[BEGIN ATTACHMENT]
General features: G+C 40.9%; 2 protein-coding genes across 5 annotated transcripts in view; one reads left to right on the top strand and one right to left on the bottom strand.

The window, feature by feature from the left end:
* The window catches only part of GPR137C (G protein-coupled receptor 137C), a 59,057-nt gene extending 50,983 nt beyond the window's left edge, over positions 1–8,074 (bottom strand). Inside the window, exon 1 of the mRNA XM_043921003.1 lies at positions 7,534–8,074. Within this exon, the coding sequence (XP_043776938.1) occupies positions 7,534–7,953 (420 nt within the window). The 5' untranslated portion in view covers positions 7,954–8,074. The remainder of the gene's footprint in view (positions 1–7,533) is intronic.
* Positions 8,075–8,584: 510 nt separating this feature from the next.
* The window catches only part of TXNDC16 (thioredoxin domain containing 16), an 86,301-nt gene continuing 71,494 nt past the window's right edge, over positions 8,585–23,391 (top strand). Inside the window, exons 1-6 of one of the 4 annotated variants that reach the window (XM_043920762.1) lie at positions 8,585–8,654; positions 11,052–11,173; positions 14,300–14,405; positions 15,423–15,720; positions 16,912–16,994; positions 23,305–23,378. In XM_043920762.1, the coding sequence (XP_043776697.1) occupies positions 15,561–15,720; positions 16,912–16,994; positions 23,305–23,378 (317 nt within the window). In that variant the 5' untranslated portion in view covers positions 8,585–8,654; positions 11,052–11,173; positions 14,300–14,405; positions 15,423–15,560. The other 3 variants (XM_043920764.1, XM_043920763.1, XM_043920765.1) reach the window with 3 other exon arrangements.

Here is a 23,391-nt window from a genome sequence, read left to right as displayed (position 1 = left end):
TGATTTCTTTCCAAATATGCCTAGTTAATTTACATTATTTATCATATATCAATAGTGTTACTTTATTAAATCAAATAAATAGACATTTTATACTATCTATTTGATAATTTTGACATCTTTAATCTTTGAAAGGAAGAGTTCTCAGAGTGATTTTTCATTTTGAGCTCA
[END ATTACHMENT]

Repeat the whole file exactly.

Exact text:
General features: G+C 40.9%; 2 protein-coding genes across 5 annotated transcripts in view; one reads left to right on the top strand and one right to left on the bottom strand.

The window, feature by feature from the left end:
* The window catches only part of GPR137C (G protein-coupled receptor 137C), a 59,057-nt gene extending 50,983 nt beyond the window's left edge, over positions 1–8,074 (bottom strand). Inside the window, exon 1 of the mRNA XM_043921003.1 lies at positions 7,534–8,074. Within this exon, the coding sequence (XP_043776938.1) occupies positions 7,534–7,953 (420 nt within the window). The 5' untranslated portion in view covers positions 7,954–8,074. The remainder of the gene's footprint in view (positions 1–7,533) is intronic.
* Positions 8,075–8,584: 510 nt separating this feature from the next.
* The window catches only part of TXNDC16 (thioredoxin domain containing 16), an 86,301-nt gene continuing 71,494 nt past the window's right edge, over positions 8,585–23,391 (top strand). Inside the window, exons 1-6 of one of the 4 annotated variants that reach the window (XM_043920762.1) lie at positions 8,585–8,654; positions 11,052–11,173; positions 14,300–14,405; positions 15,423–15,720; positions 16,912–16,994; positions 23,305–23,378. In XM_043920762.1, the coding sequence (XP_043776697.1) occupies positions 15,561–15,720; positions 16,912–16,994; positions 23,305–23,378 (317 nt within the window). In that variant the 5' untranslated portion in view covers positions 8,585–8,654; positions 11,052–11,173; positions 14,300–14,405; positions 15,423–15,560. The other 3 variants (XM_043920764.1, XM_043920763.1, XM_043920765.1) reach the window with 3 other exon arrangements.

Here is a 23,391-nt window from a genome sequence, read left to right as displayed (position 1 = left end):
TGATTTCTTTCCAAATATGCCTAGTTAATTTACATTATTTATCATATATCAATAGTGTTACTTTATTAAATCAAATAAATAGACATTTTATACTATCTATTTGATAATTTTGACATCTTTAATCTTTGAAAGGAAGAGTTCTCAGAGTGATTTTTCATTTTGAGCTCA